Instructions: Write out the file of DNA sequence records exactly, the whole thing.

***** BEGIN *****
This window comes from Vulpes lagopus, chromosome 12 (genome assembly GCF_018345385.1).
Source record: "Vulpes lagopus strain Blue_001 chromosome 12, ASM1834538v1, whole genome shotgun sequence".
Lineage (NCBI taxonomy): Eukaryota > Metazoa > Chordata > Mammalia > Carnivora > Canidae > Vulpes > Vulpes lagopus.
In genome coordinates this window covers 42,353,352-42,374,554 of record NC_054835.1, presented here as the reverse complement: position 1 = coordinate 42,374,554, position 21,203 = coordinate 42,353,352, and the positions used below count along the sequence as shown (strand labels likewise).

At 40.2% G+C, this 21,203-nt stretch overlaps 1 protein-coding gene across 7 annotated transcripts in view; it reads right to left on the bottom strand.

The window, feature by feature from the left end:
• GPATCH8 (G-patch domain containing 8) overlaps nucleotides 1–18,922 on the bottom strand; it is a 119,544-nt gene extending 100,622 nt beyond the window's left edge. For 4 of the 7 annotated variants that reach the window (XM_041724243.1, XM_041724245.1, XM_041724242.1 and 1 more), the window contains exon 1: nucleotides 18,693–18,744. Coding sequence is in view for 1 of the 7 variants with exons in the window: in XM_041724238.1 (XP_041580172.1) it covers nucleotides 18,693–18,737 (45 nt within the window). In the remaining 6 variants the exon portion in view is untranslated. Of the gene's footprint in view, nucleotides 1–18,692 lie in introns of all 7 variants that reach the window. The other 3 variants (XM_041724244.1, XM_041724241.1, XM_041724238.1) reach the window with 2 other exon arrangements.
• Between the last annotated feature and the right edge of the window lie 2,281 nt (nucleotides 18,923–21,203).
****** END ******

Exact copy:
This window comes from Vulpes lagopus, chromosome 12 (genome assembly GCF_018345385.1).
Source record: "Vulpes lagopus strain Blue_001 chromosome 12, ASM1834538v1, whole genome shotgun sequence".
Lineage (NCBI taxonomy): Eukaryota > Metazoa > Chordata > Mammalia > Carnivora > Canidae > Vulpes > Vulpes lagopus.
In genome coordinates this window covers 42,353,352-42,374,554 of record NC_054835.1, presented here as the reverse complement: position 1 = coordinate 42,374,554, position 21,203 = coordinate 42,353,352, and the positions used below count along the sequence as shown (strand labels likewise).

At 40.2% G+C, this 21,203-nt stretch overlaps 1 protein-coding gene across 7 annotated transcripts in view; it reads right to left on the bottom strand.

The window, feature by feature from the left end:
• GPATCH8 (G-patch domain containing 8) overlaps nucleotides 1–18,922 on the bottom strand; it is a 119,544-nt gene extending 100,622 nt beyond the window's left edge. For 4 of the 7 annotated variants that reach the window (XM_041724243.1, XM_041724245.1, XM_041724242.1 and 1 more), the window contains exon 1: nucleotides 18,693–18,744. Coding sequence is in view for 1 of the 7 variants with exons in the window: in XM_041724238.1 (XP_041580172.1) it covers nucleotides 18,693–18,737 (45 nt within the window). In the remaining 6 variants the exon portion in view is untranslated. Of the gene's footprint in view, nucleotides 1–18,692 lie in introns of all 7 variants that reach the window. The other 3 variants (XM_041724244.1, XM_041724241.1, XM_041724238.1) reach the window with 2 other exon arrangements.
• Between the last annotated feature and the right edge of the window lie 2,281 nt (nucleotides 18,923–21,203).